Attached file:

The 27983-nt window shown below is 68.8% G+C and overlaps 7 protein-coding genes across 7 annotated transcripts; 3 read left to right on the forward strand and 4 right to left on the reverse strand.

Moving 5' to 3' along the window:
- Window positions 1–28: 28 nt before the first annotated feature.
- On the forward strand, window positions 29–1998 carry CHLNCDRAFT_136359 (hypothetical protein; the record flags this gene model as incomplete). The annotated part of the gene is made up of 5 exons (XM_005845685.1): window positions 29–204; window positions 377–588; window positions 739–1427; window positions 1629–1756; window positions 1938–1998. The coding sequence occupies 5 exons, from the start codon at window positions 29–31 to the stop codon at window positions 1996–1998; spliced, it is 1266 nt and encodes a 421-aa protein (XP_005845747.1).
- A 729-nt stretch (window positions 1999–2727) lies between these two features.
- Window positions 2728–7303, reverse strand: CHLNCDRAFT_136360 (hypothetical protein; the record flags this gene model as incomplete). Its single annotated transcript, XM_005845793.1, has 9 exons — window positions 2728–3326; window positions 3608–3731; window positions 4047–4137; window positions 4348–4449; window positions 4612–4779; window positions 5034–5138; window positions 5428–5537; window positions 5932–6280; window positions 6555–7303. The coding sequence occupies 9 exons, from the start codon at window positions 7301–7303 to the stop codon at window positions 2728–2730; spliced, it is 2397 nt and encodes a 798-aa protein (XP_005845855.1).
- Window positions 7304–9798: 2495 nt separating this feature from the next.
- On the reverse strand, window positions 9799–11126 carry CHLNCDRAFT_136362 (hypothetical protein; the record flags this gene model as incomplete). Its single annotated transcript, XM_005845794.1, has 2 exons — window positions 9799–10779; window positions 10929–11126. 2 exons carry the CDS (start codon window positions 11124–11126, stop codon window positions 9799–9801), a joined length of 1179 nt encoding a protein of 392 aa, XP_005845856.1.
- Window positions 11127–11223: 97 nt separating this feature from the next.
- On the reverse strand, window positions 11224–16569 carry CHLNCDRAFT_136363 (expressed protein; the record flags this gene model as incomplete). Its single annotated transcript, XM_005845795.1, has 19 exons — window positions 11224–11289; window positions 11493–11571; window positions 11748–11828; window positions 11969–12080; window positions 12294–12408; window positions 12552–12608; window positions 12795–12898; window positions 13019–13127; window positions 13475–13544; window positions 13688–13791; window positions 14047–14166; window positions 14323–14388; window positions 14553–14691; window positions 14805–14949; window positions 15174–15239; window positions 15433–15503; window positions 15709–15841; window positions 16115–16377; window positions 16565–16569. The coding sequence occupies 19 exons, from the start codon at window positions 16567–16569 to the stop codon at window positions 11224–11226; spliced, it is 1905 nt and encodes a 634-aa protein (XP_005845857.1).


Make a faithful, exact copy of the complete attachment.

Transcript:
The 27983-nt window shown below is 68.8% G+C and overlaps 7 protein-coding genes across 7 annotated transcripts; 3 read left to right on the forward strand and 4 right to left on the reverse strand.

Moving 5' to 3' along the window:
- Window positions 1–28: 28 nt before the first annotated feature.
- On the forward strand, window positions 29–1998 carry CHLNCDRAFT_136359 (hypothetical protein; the record flags this gene model as incomplete). The annotated part of the gene is made up of 5 exons (XM_005845685.1): window positions 29–204; window positions 377–588; window positions 739–1427; window positions 1629–1756; window positions 1938–1998. The coding sequence occupies 5 exons, from the start codon at window positions 29–31 to the stop codon at window positions 1996–1998; spliced, it is 1266 nt and encodes a 421-aa protein (XP_005845747.1).
- A 729-nt stretch (window positions 1999–2727) lies between these two features.
- Window positions 2728–7303, reverse strand: CHLNCDRAFT_136360 (hypothetical protein; the record flags this gene model as incomplete). Its single annotated transcript, XM_005845793.1, has 9 exons — window positions 2728–3326; window positions 3608–3731; window positions 4047–4137; window positions 4348–4449; window positions 4612–4779; window positions 5034–5138; window positions 5428–5537; window positions 5932–6280; window positions 6555–7303. The coding sequence occupies 9 exons, from the start codon at window positions 7301–7303 to the stop codon at window positions 2728–2730; spliced, it is 2397 nt and encodes a 798-aa protein (XP_005845855.1).
- Window positions 7304–9798: 2495 nt separating this feature from the next.
- On the reverse strand, window positions 9799–11126 carry CHLNCDRAFT_136362 (hypothetical protein; the record flags this gene model as incomplete). Its single annotated transcript, XM_005845794.1, has 2 exons — window positions 9799–10779; window positions 10929–11126. 2 exons carry the CDS (start codon window positions 11124–11126, stop codon window positions 9799–9801), a joined length of 1179 nt encoding a protein of 392 aa, XP_005845856.1.
- Window positions 11127–11223: 97 nt separating this feature from the next.
- On the reverse strand, window positions 11224–16569 carry CHLNCDRAFT_136363 (expressed protein; the record flags this gene model as incomplete). Its single annotated transcript, XM_005845795.1, has 19 exons — window positions 11224–11289; window positions 11493–11571; window positions 11748–11828; window positions 11969–12080; window positions 12294–12408; window positions 12552–12608; window positions 12795–12898; window positions 13019–13127; window positions 13475–13544; window positions 13688–13791; window positions 14047–14166; window positions 14323–14388; window positions 14553–14691; window positions 14805–14949; window positions 15174–15239; window positions 15433–15503; window positions 15709–15841; window positions 16115–16377; window positions 16565–16569. The coding sequence occupies 19 exons, from the start codon at window positions 16567–16569 to the stop codon at window positions 11224–11226; spliced, it is 1905 nt and encodes a 634-aa protein (XP_005845857.1).